Thursday, July 15, 2010

Antwerp Art Nouveau- a happy ending!

It was our last day in Antwerp and I knew I had to visit an area I read about in a travel guide. I didn’t know HOW to get there…or exactly what we would find but I knew I wanted to see the art nouveau architecture of Antwerp. To be honest I wasn’t expecting much. As usual, I was wrong. Completely WRONG.

But before we go there, lets talk about GETTING there. It wasn’t easy. We couldn’t figure out how to get a bus ticket and ended up wandering outside of Antwerp Centraal for a long time! Which isn’t bad, mind you. It’s a gorgeous area. See??

Koningin Astridplein. Antwerp.

The entrance to the zoo is there, too.
Antwerp Zoo entrance. Antwerp.

The Zoo may provide the explanation for WHY there is a man dressed in a banana suit and another person dressed in a bear suit standing outside Antwerp Centraal. But do we REALLY want to know the explanation for the Rent-o-Kil van??? (I’m sure there’s a perfectly logical DUTCH reason for this name. But I like Rent o kil better.)

Moving on. Outside Antwerp Centraal.

But none of this could deter me from my mission. Not banana man, not bear dude, not even the promise of a Zoo—I wanted art nouveau glamour! Ton, being ever so resourceful and speaking Dutch in a Dutch-speaking city, procured train tickets for us. Brilliant!! And we were off to Berchem station.

Zurenborg, the area in question, is one of the most visually stunning and architecturally impressive areas I’ve ever seen. There’s not one house that can be called plain and unadorned. Built in the late 1800’s and early 1900’s, the houses, are mainly art nouveau in design, which is probably why Ton and I loved it so very much. There’s only so much one can say, words cannot accurately describe it. Instead, I’ll let the pictures, as inadequate as they are, show you.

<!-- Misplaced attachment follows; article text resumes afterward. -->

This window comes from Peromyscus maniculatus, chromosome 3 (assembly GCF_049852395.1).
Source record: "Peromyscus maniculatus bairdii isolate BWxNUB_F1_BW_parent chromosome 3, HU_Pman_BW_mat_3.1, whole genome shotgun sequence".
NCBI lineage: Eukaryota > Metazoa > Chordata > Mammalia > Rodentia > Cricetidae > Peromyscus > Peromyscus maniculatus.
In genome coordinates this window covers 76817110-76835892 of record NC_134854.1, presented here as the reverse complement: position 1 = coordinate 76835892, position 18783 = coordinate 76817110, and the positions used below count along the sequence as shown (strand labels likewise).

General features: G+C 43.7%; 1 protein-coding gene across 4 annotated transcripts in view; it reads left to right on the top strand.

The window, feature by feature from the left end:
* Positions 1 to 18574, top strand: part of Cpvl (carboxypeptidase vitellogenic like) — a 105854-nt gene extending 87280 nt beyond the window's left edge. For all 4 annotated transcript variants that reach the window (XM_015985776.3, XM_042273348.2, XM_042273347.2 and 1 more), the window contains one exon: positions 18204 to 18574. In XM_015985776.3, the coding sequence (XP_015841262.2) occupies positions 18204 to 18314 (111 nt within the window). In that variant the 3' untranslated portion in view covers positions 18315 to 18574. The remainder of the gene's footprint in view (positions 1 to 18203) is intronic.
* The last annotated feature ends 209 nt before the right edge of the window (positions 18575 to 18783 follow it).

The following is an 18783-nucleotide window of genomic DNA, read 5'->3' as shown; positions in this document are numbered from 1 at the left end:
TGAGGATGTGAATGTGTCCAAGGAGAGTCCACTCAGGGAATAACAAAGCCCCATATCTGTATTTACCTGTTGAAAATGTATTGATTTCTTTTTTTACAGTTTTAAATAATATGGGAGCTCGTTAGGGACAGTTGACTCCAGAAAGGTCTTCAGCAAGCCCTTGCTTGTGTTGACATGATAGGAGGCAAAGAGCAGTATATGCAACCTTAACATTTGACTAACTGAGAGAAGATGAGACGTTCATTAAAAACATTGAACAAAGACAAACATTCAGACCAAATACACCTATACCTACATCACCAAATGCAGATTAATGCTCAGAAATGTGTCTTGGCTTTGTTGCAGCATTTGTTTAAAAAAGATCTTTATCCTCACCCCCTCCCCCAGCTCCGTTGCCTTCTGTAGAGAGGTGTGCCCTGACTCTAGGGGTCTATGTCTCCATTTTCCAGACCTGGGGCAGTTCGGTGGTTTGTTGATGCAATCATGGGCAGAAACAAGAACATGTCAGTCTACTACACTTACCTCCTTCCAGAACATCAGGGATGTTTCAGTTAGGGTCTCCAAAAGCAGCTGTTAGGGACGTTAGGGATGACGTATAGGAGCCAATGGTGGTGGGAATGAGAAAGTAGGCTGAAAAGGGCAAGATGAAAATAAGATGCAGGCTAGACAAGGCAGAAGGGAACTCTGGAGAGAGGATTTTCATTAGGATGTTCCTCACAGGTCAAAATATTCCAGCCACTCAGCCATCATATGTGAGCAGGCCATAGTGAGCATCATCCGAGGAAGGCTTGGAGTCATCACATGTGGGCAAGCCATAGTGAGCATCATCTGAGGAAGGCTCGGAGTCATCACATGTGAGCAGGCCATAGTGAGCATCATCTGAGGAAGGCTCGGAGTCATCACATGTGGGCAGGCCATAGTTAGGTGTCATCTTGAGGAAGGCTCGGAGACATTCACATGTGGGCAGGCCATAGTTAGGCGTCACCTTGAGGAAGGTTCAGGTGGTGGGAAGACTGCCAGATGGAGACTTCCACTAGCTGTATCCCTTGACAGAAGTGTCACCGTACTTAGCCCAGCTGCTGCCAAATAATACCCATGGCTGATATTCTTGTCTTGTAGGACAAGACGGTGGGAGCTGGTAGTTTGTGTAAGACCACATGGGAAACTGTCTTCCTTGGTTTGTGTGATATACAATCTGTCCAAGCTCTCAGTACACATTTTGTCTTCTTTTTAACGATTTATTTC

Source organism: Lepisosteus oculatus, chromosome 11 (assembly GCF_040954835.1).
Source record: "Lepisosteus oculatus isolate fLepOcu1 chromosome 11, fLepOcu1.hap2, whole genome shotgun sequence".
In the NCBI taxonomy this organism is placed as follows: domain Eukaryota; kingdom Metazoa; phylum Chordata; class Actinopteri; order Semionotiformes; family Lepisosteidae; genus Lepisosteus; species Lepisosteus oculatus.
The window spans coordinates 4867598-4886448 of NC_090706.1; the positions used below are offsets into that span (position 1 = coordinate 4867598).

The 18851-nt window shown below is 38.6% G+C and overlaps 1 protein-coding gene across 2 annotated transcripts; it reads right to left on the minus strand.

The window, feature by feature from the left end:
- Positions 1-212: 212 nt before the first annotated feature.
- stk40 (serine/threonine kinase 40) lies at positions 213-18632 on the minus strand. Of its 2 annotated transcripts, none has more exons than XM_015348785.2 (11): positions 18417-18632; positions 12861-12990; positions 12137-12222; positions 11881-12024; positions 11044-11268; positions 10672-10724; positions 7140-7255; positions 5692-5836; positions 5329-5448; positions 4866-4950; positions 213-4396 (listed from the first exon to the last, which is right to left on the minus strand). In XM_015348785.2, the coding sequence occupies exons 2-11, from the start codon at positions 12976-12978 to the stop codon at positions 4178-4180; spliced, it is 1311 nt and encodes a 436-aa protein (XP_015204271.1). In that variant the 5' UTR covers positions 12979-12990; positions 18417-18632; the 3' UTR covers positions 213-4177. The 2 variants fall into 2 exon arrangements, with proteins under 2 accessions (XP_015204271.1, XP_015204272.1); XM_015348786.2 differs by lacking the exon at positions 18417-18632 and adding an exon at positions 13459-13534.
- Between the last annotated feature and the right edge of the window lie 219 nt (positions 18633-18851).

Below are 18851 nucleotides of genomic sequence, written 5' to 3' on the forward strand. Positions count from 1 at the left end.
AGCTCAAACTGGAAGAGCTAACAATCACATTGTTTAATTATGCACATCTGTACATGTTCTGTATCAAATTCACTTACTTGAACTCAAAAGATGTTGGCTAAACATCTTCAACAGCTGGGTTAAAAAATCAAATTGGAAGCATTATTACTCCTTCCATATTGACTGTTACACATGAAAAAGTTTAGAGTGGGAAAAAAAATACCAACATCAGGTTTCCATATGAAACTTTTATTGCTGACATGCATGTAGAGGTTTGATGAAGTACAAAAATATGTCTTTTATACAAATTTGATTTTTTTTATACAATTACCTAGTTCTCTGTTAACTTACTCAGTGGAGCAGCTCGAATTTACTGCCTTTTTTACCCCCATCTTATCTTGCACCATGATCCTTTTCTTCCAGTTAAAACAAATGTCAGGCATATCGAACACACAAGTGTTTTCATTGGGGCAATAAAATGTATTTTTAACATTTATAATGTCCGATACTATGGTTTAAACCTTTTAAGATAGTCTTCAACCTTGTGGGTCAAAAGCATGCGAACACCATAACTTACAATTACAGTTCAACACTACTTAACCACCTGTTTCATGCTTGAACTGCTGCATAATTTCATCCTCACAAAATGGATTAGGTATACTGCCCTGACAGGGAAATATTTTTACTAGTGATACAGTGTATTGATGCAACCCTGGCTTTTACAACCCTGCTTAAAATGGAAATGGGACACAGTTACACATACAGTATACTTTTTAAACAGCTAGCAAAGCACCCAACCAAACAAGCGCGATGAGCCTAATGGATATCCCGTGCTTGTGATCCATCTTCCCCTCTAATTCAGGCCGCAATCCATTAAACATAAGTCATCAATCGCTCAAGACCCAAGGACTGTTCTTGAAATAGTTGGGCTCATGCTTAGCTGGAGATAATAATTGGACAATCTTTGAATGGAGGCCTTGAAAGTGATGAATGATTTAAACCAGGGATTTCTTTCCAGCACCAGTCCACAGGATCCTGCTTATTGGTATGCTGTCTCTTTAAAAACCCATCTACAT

Viktor Horta-inspired art nouveau….IMG_2480


Another simply gorgeous nouveau design…


Neo-Classical or Gothic Revival?

And perhaps the oddest thing we saw on the block…A house with what appeared to be wax heads in the window. Every window in a very large house had heads peering out!

Even the water towers were impressive.
Water Towers. Northwest Antwerp.
Worn out and weary from oohing and aahing, we headed back to Antwerp Centraal and our train back to Amstelveen. Train stations are curious places…everyone is in a hurry and never appears quite sure of themselves. There’s an unease there, an impending sense of, not exactly doom but definitely disquiet. While we were waiting, a man hurried by with his dog. He stopped, tied the dog to a pipe and went to the restroom. The look on the dog’s face mirrored the disquiet so perfectly…he was waiting, worried, clearly not at ease in his surroundings.


The story ends happily, though. Man and dog reunited with a pat on the head and a lick of the hand and they were off, out the door, leaving us to wait another hour for a train that didn’t want to come. It was delayed. And delayed. And delayed. Ton played with the camera. I simply got irritated. He had better results that I did. Antwerp Centraal, after all, the most beautiful train station in the world!



And how can you go wrong with gorgeous models like this?!?


That story ends happily, too. We finally got on a train, albeit an overcrowded one that left Ton standing in the aisle for over an hour of the journey while I sat next to a slightly smelly Eastern European man. He greeted me in French, I apologetically told him I’m only conversant in English. He smiled and said that was okay, he could speak English, too. Turns out, he spoke English, French, and Russian. Most likely some other Slavic language, too. Yes, I felt stupid and inadequate. He didn’t speak Dutch, though, and was afraid he would miss his stop. I was glad I could help him with that at least. We tend to think we’re smarter than the people around us. We make value judgments based on appearances, and yes, smell. Luckily, the world occasionally brings us down a peg. That is the true merit in travel: it forces us to readjust our thinking. We see the world with fresh eyes, but we also see our place in that world a bit differently. The architecture of our world changes just a bit. And that makes it all worthwhile.